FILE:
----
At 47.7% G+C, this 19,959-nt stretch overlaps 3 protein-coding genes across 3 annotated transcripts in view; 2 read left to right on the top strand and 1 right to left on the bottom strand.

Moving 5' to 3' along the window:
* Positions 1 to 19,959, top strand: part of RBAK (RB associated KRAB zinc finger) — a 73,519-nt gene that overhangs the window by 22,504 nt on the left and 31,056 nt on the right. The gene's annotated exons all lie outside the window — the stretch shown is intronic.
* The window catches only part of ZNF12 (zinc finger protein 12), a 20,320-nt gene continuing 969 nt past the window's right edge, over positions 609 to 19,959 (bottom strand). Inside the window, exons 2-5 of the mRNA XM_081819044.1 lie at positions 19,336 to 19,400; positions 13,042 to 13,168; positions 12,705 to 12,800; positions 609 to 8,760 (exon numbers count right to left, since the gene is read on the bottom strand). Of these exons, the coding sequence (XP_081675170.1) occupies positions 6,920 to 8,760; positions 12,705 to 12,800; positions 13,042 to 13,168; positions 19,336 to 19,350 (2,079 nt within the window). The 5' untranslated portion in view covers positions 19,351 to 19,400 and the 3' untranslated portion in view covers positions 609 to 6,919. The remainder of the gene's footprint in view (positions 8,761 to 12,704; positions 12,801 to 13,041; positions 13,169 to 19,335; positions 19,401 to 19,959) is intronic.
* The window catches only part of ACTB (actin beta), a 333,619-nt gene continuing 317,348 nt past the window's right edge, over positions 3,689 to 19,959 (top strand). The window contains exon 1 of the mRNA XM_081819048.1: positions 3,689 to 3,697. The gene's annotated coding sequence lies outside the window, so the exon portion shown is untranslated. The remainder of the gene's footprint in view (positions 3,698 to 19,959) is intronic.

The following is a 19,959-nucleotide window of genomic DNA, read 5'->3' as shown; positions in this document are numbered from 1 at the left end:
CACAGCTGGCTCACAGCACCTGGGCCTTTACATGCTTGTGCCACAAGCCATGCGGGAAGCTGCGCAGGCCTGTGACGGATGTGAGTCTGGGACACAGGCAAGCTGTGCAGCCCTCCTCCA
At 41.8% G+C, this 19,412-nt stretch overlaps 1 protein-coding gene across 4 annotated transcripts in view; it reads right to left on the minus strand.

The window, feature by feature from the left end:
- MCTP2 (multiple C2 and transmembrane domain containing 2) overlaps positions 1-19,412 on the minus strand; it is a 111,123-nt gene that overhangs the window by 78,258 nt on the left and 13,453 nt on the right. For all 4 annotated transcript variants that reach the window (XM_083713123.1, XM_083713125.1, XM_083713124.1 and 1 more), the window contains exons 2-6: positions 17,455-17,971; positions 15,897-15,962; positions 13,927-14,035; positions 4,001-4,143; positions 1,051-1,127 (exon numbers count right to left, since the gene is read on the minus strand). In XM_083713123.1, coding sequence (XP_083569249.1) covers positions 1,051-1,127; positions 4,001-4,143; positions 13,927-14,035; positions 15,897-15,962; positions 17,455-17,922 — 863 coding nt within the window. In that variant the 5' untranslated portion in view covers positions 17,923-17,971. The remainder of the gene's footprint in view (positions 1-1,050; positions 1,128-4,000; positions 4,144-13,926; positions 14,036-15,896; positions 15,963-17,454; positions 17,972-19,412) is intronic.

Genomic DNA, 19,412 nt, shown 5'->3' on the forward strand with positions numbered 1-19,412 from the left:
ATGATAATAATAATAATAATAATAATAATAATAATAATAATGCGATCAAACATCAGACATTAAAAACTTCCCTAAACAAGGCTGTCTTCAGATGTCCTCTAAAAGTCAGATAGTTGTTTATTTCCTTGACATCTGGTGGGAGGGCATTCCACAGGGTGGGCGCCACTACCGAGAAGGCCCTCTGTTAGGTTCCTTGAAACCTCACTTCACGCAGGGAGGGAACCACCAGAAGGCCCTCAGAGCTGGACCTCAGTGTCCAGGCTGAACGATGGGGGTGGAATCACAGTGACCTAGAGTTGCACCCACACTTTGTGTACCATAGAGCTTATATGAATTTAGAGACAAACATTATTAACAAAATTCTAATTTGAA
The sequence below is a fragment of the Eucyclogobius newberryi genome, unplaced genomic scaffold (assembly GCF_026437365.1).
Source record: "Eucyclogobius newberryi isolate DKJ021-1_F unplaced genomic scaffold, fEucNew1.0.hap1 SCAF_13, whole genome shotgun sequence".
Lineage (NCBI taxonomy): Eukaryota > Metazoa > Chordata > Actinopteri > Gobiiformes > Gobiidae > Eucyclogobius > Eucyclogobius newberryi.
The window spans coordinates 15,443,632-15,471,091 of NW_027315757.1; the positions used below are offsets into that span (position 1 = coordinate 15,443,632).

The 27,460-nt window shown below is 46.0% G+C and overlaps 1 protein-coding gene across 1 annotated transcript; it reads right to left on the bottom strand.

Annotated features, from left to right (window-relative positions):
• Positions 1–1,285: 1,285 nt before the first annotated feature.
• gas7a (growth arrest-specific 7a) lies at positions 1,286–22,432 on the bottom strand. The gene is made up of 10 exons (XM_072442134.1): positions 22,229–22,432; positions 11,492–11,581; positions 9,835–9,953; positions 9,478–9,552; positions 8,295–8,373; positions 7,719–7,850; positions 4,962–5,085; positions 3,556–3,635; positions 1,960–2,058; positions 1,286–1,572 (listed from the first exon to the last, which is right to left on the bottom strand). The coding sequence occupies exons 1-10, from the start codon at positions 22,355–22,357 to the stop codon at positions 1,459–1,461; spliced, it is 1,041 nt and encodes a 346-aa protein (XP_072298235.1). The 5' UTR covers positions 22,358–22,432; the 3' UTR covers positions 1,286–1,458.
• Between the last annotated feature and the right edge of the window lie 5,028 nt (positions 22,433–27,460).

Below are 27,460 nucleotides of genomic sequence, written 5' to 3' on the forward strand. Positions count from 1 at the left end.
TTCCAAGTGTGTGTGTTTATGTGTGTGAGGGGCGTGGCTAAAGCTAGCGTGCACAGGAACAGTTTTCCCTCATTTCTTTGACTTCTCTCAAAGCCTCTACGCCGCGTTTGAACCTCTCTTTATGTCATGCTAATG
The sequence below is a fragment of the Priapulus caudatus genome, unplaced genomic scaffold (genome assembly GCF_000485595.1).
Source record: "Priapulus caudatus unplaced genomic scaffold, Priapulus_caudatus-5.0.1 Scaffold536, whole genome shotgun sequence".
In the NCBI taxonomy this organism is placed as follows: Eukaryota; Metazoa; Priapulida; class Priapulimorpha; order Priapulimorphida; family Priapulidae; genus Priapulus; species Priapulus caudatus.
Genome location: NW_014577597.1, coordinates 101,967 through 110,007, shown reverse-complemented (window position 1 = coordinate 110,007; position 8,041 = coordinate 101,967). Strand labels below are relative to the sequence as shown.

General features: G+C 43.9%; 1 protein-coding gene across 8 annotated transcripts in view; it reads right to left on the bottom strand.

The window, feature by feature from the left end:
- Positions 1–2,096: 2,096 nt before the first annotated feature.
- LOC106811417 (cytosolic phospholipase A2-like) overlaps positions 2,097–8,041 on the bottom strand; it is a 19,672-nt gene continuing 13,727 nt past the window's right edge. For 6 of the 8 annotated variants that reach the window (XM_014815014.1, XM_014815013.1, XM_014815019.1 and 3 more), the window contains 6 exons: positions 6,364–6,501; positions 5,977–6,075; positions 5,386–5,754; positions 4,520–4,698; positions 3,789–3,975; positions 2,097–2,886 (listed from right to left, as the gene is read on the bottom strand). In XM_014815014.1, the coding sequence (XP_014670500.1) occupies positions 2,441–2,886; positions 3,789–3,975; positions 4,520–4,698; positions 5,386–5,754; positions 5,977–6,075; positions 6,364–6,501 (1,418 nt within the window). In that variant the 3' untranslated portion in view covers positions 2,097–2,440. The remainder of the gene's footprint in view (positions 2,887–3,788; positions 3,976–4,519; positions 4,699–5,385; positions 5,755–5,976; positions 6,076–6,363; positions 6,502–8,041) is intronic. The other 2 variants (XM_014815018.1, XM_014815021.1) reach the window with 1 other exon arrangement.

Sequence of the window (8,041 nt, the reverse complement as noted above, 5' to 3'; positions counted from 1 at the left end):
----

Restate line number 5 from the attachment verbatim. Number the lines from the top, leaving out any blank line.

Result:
* The window catches only part of ACTB (actin beta), a 333,619-nt gene continuing 317,348 nt past the window's right edge, over positions 3,689 to 19,959 (top strand). The window contains exon 1 of the mRNA XM_081819048.1: positions 3,689 to 3,697. The gene's annotated coding sequence lies outside the window, so the exon portion shown is untranslated. The remainder of the gene's footprint in view (positions 3,698 to 19,959) is intronic.